This evening as I was helping David prepare some materials for a project, we came across this photo.
It’s hard to catch a picture of this kid smiling and not putting on some goofy face. I think it comes with the territory – he’s the youngest, he’s always acting silly.
But somehow, we caught him in an authentic moment and got his glorious smile.
This is from an incredible day – my wedding in December. He’s an incredible kid. We had to crop out his cousins, and he worried that it wasn’t particularly nice to cut them out of the photo.
I think it’s okay.
And here are a couple more incredible kids. Monday was a school holiday, so we took a quick trip to the “Metro Richmond Zoo”. It’s not really much of a zoo, but it’s not bad, for being in the middle of nowhere.
David and I had been talking on Sunday about what he liked, what his passions were and how he wanted to spend his time. He’s not into sports; he isn’t a huge social butterfly. We talked about a few things, and when I pressed him for what it was that made him happy, he said, “Anytime we’re all together.” He said it didn’t matter what we did, but he was happy when we were all doing it together.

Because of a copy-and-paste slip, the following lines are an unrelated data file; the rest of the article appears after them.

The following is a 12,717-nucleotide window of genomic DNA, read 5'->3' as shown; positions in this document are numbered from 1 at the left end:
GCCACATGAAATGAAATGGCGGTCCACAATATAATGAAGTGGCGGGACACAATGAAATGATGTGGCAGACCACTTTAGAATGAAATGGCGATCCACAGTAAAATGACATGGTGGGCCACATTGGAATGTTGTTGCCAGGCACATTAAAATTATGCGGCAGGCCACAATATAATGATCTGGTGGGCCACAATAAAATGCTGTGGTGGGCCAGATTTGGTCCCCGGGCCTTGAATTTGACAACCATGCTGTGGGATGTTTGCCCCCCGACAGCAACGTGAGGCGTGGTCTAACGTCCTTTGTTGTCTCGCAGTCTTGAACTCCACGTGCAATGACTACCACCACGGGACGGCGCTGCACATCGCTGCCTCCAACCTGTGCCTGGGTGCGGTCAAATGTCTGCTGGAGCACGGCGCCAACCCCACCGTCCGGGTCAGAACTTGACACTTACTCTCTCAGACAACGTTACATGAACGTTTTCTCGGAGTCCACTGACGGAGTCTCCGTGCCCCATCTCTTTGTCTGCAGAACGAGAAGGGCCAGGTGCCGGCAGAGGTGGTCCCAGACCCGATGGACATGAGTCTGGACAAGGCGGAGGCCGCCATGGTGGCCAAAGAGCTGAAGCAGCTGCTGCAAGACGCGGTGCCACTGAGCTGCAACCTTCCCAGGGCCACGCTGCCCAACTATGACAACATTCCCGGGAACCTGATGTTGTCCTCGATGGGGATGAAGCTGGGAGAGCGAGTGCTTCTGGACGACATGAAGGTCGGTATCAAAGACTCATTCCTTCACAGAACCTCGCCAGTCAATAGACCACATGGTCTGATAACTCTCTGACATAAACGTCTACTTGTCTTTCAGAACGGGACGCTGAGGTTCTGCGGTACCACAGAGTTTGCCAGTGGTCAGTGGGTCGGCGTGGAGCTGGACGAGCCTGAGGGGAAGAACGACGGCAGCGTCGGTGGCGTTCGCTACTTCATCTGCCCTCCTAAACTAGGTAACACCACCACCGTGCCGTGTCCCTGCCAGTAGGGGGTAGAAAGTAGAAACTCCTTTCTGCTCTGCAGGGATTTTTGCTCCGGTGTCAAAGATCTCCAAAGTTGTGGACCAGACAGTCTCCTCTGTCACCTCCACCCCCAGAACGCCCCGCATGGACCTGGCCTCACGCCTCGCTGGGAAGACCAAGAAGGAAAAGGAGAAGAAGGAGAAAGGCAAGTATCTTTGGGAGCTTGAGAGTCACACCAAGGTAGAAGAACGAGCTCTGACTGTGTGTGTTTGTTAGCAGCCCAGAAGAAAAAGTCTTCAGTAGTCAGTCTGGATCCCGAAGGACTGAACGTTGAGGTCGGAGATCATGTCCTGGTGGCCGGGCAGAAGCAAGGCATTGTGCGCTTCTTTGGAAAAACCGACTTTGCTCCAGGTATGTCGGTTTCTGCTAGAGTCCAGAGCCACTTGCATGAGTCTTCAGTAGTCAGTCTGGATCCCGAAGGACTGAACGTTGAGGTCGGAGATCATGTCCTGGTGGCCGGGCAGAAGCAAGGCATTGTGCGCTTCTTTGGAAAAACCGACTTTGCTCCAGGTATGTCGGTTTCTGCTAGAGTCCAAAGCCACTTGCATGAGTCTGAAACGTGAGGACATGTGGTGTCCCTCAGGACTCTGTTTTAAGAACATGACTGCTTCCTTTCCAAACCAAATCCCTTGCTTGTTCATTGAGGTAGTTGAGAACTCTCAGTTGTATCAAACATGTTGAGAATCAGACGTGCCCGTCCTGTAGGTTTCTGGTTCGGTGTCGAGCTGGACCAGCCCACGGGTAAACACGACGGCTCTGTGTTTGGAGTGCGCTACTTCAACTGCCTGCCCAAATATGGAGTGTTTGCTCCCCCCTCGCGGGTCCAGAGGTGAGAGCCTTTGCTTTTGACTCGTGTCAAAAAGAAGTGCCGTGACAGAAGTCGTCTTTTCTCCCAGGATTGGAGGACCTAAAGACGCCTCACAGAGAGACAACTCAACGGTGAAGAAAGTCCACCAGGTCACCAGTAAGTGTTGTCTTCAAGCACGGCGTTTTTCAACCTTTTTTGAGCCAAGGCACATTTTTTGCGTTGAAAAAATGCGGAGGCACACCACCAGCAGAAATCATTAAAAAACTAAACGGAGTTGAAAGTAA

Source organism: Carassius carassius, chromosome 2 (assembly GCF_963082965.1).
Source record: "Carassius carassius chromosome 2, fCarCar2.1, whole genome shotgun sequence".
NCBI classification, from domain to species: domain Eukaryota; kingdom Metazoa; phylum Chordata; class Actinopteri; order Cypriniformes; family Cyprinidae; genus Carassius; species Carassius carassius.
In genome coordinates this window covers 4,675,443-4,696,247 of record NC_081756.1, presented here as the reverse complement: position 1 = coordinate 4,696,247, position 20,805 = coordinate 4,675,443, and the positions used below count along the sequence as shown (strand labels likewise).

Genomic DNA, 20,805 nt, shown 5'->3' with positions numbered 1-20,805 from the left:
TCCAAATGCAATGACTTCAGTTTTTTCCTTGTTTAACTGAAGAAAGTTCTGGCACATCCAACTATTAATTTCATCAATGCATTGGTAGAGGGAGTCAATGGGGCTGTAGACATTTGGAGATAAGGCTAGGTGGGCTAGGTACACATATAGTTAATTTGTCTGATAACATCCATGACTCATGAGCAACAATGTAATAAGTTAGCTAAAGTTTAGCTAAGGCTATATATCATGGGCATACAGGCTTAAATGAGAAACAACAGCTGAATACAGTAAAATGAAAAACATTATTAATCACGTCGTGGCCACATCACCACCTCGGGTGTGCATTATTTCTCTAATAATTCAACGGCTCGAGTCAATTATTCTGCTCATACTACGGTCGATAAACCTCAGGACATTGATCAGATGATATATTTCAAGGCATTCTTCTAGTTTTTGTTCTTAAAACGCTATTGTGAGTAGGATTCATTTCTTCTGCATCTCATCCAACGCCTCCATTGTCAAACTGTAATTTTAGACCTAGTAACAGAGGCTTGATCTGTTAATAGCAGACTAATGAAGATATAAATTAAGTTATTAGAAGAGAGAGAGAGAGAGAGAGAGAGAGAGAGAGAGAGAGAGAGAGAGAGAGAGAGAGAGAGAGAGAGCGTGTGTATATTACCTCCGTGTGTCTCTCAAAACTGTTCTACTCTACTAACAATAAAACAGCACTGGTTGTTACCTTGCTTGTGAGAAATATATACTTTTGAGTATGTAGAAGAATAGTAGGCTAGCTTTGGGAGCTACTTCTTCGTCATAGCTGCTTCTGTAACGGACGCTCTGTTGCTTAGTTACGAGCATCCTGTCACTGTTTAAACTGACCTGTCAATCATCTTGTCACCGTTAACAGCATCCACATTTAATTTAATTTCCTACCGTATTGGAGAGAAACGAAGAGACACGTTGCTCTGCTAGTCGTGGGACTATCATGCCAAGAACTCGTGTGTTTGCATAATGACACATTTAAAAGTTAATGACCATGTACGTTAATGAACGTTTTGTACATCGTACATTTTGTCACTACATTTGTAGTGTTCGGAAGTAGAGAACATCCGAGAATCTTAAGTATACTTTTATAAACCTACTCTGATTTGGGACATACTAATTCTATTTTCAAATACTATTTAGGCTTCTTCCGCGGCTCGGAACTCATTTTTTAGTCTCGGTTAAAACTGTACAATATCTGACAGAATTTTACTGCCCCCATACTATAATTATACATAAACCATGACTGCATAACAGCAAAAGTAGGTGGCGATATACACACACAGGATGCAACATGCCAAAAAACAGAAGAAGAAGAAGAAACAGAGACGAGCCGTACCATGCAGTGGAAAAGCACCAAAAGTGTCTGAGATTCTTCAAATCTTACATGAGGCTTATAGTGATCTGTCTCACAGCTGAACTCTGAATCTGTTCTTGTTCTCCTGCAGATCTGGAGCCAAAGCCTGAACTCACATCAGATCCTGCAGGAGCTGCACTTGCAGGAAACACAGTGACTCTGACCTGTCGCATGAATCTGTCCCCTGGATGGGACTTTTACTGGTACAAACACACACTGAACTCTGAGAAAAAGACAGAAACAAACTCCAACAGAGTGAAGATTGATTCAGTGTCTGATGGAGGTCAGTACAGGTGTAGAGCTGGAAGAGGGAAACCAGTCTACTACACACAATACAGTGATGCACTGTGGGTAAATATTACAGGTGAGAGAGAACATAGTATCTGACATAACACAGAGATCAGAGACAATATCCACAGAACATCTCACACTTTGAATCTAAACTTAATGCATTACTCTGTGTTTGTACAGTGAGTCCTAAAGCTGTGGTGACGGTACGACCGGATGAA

Interesting take on life from his vantage point, as the fifth of five.
So off we went to the zoo. It was fun, but in all honesty, it was somewhat bittersweet. I’m starting to adjust and adapt to the fact that rather than a rarity, it is normal now to only have three – or two, or just one – of the kids in tow. It just feels so…strange. Everybody’s trying to figure out how to be, where we all fit, without the two oldest girls in the mix. It’s not bad, but there is a sense of loss, and it tinges everything just a bit. Sort of a melancholy.
I wonder – does that ever go away? Or does it just get deeper and deeper as each one heads out the door?
But then, there’s this other part of life. I’m still adjusting to being married again, to having a partner. It’s a great blessing but it’s required a bit of negotiation at times – with myself and with him. The past several years have been hard-fought, and to release the “I gotta do this on my own” attitude has been a bit more challenging than I anticipated.
But every bit of the challenge is worth it.
I’m learning a new way to do “family”. There is loss and love and the crumbling of some old structures and the building of the new. I watch my eldest son grow into a man, looking more and more like his father every day, with a solidity and a focus that sets my heart towards his future with great expectation. I see a beautiful young woman who continues to learn about limitations – her own and of those around her – and who strives to adapt and adjust in order to soar. She is tackling a challenging school schedule with guts, working hard, dealing with her own loss (stolen iPad, still missing), learning to drive, growing up.
And there’s David, who is learning, finally, to smile.